• Economic – Native American lands would now return to tribal ownership.

  • Cultural – the number of boarding schools for Native American students would be reduced and schools created on the reservations.

  • Political – tribes could elect tribal councils and govern reservations directly


Most traditional people

Most traditional people…

felt this was a step forward.

But Native Americans who were more assimilated into the larger society and had become individual landholders through the Dawes Act resented yet more white interference in their affairs.


Fdr is re elected in 1936

FDR is re-elected in 1936

Mostly through the support of

  • Urban people

  • Ethnic minorities

  • Women voters

    He was not as well-liked in rural areas, or by the traditional elites.


Culture in the 1930 s

Culture in the 1930’s

  • FDR had a weekly radio “Fireside Chat” that made most people feel very connected with their government in Washington D.C.


The new deal

Escapist movies and radio entertainment were extremely popular, and helped people forget their cares during very tough times.

Wallace Beery & Jean Harlow in

Dinner At Eight (1933)


The new deal

  • Novelists like Richard Wright and John Steinbeck won awards for their realistic portrayals of the human drama of life during the Depression – books like “The Grapes of Wrath” (Steinbeck) and “Native Son” (Wright)


The new deal

Thousands of artists, writers and photographers were put on the government payroll through the Works Progress Administration. When federal support of artists was questioned, Director of the WPA Harry Hopkins answered, "Hell! They've got to eat just like other people."

The WPA supported tens of thousands of artists, by funding creation of 2,566 murals and 17,744 pieces of sculpture that still decorate public buildings nationwide.

Grant Wood’s “American Gothic”


The new deal

The federal art, theater, music, and writing programs, while not changing American culture as much as their adherents had hoped, did bring more art to more Americans than ever before or since.

The WPA program in the arts led to the creation of the National Foundation for the Arts and the National Endowment for the Humanities which still offers support for artists and art projects of all kinds throughout the United States.


The new deal

This photograph, known as Migrant Mother, is probably WPA photographer Dorothea Lange's most famous. It depicts destitute pea pickers in California, centering on a mother of seven children, age thirty-two, in Nipomo, California, March 1936. The woman in the picture is Florence Owens Thompson, whose partner and sons had gone to get help for their broken down car.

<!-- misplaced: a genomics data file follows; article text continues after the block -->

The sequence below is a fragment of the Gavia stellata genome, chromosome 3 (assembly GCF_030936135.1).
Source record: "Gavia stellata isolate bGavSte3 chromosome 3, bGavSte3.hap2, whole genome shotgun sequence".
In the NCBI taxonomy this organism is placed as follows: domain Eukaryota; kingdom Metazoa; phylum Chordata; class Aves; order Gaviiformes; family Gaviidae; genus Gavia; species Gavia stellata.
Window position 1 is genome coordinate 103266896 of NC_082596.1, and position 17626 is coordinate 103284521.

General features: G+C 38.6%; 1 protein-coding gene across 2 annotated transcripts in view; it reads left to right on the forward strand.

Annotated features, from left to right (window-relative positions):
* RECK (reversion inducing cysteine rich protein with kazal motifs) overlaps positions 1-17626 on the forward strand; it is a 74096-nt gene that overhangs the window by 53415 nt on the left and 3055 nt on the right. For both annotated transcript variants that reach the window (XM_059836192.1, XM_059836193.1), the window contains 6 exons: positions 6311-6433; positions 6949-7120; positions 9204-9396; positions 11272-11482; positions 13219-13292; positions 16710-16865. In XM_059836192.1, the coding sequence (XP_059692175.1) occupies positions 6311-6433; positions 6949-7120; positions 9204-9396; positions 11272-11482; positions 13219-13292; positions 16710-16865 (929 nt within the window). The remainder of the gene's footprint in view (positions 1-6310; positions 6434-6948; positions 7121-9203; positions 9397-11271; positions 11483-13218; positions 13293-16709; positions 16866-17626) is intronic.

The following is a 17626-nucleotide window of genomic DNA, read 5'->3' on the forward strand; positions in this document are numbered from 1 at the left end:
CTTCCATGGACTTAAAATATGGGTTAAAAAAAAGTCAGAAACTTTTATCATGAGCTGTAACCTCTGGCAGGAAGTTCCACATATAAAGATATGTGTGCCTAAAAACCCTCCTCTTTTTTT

The new deal

This WPA mural "Parks, the Circus, the Klan, the Press"by Thomas Hart Benton is located in Woodburn Hall, Indiana University-Bloomington Campus


The new deal

Another Thomas Hart Benton WPA mural --

"Electric Power, Motor-Cars, Steel"also located in Woodburn Hall, Indiana University-Bloomington Campus


This land is your land woody guthrie

This Land is Your Land – Woody Guthrie

This land is your land,

this land is my land

From California,

to the New York Island

From the redwood forest,

to the gulf stream waters

This land was made for you and me

As I went walking that ribbon of highway

I saw above me thatendless skyway

I saw below me that golden valley

This land was made for you and me

(chorus)

This song is considered by

many people to be the truest

expression of the American

spirit….but you have to wonder

if they’ve heard the whole thing….


The new deal

As I was walkin' –

I saw a sign there

And that sign said –

no tresspassin‘

But on the other side .... it didn't say nothin!

Now that side was made for you and me!

(Chorus)

In the squares of the city –

In the shadow of the steeple

Near the relief office –

I see my people

And some are grumblin'

and some are wonderin'

If this land's still made for you and me.

(Chorus)

Woody Guthrie wrote many

protest songs about ordinary

people and their struggles during

the Depression -- these lyrics, rarely

heard, are very typical of his view

of the world.


How do we pay for the new deal

How do we pay for the New Deal?

The federal government was not bringing in enough tax dollars to cover the costs of all of the New Deal programs.

  • Money was needed to fund all of the recovery and relief efforts being introduced.

  • Some felt the answer was in the economic theories of John Maynard Keynes.


How do we pay for the new deal1

How do we pay for the New Deal?

  • The answer was something called deficit spending – meaning that the government would go into debt to bring the economy out of the emergency by putting money into the hands of people and thereby spark a recovery.

John Maynard Keynes


John maynard keynes

John Maynard Keynes

  • This British economist thought government should spend its way out of a depression.

  • Keynes believed that if the government put money into the hands of consumers, and they will buy goods and services.

  • This, Keynes thought, will fuel economic growth.

  • So, even if government has to go deeply into debt it should spend whatever it takes to get the economy going again.


Deficit spending is not popular

Deficit spending is not popular

  • FDR didn’t like the idea. He felt it may be a necessary evil at a time of extreme crisis and agreed to try it.

  • When it did not produce the immediate economic miracle many people expected there was protest.